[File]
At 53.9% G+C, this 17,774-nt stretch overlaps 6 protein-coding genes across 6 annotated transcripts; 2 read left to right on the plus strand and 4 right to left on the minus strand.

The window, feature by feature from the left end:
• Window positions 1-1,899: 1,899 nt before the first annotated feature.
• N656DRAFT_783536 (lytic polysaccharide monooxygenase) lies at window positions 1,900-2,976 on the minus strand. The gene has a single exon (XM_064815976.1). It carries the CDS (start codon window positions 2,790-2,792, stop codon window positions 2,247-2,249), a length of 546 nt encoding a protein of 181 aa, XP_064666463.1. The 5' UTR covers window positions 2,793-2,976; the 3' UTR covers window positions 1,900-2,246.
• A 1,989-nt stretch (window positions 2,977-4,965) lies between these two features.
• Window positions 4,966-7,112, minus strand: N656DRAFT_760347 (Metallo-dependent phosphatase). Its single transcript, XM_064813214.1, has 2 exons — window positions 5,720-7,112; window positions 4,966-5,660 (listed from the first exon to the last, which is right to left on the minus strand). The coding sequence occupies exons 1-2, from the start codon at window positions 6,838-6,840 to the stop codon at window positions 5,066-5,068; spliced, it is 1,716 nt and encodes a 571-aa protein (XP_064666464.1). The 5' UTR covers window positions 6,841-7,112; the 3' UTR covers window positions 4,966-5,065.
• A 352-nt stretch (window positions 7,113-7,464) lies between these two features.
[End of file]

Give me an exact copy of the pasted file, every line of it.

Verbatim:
At 53.9% G+C, this 17,774-nt stretch overlaps 6 protein-coding genes across 6 annotated transcripts; 2 read left to right on the plus strand and 4 right to left on the minus strand.

The window, feature by feature from the left end:
• Window positions 1-1,899: 1,899 nt before the first annotated feature.
• N656DRAFT_783536 (lytic polysaccharide monooxygenase) lies at window positions 1,900-2,976 on the minus strand. The gene has a single exon (XM_064815976.1). It carries the CDS (start codon window positions 2,790-2,792, stop codon window positions 2,247-2,249), a length of 546 nt encoding a protein of 181 aa, XP_064666463.1. The 5' UTR covers window positions 2,793-2,976; the 3' UTR covers window positions 1,900-2,246.
• A 1,989-nt stretch (window positions 2,977-4,965) lies between these two features.
• Window positions 4,966-7,112, minus strand: N656DRAFT_760347 (Metallo-dependent phosphatase). Its single transcript, XM_064813214.1, has 2 exons — window positions 5,720-7,112; window positions 4,966-5,660 (listed from the first exon to the last, which is right to left on the minus strand). The coding sequence occupies exons 1-2, from the start codon at window positions 6,838-6,840 to the stop codon at window positions 5,066-5,068; spliced, it is 1,716 nt and encodes a 571-aa protein (XP_064666464.1). The 5' UTR covers window positions 6,841-7,112; the 3' UTR covers window positions 4,966-5,065.
• A 352-nt stretch (window positions 7,113-7,464) lies between these two features.